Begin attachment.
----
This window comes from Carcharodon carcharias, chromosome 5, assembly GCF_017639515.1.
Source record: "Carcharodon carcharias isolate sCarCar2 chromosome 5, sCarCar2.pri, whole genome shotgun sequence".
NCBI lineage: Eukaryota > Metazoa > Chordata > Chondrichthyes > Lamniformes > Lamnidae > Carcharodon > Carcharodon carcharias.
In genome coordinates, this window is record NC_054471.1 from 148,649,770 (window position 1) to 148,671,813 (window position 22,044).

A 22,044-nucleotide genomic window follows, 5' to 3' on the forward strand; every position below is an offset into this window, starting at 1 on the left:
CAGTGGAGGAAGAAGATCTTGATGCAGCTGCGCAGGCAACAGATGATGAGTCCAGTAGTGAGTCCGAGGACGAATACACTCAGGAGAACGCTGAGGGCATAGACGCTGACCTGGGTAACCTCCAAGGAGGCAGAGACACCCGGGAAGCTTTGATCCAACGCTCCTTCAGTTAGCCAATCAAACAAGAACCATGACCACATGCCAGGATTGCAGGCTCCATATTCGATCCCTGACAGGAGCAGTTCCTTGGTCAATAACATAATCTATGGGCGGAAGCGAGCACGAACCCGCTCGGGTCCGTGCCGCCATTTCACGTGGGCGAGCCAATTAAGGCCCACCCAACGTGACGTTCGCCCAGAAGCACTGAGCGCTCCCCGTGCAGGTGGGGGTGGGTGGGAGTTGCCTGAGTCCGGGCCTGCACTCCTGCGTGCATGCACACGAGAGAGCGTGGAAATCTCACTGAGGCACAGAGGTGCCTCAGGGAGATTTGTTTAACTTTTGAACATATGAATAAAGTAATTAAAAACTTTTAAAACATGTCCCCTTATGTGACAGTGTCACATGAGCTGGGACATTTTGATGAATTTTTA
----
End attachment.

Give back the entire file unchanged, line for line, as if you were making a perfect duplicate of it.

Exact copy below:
This window comes from Carcharodon carcharias, chromosome 5, assembly GCF_017639515.1.
Source record: "Carcharodon carcharias isolate sCarCar2 chromosome 5, sCarCar2.pri, whole genome shotgun sequence".
NCBI lineage: Eukaryota > Metazoa > Chordata > Chondrichthyes > Lamniformes > Lamnidae > Carcharodon > Carcharodon carcharias.
In genome coordinates, this window is record NC_054471.1 from 148,649,770 (window position 1) to 148,671,813 (window position 22,044).

A 22,044-nucleotide genomic window follows, 5' to 3' on the forward strand; every position below is an offset into this window, starting at 1 on the left:
CAGTGGAGGAAGAAGATCTTGATGCAGCTGCGCAGGCAACAGATGATGAGTCCAGTAGTGAGTCCGAGGACGAATACACTCAGGAGAACGCTGAGGGCATAGACGCTGACCTGGGTAACCTCCAAGGAGGCAGAGACACCCGGGAAGCTTTGATCCAACGCTCCTTCAGTTAGCCAATCAAACAAGAACCATGACCACATGCCAGGATTGCAGGCTCCATATTCGATCCCTGACAGGAGCAGTTCCTTGGTCAATAACATAATCTATGGGCGGAAGCGAGCACGAACCCGCTCGGGTCCGTGCCGCCATTTCACGTGGGCGAGCCAATTAAGGCCCACCCAACGTGACGTTCGCCCAGAAGCACTGAGCGCTCCCCGTGCAGGTGGGGGTGGGTGGGAGTTGCCTGAGTCCGGGCCTGCACTCCTGCGTGCATGCACACGAGAGAGCGTGGAAATCTCACTGAGGCACAGAGGTGCCTCAGGGAGATTTGTTTAACTTTTGAACATATGAATAAAGTAATTAAAAACTTTTAAAACATGTCCCCTTATGTGACAGTGTCACATGAGCTGGGACATTTTGATGAATTTTTA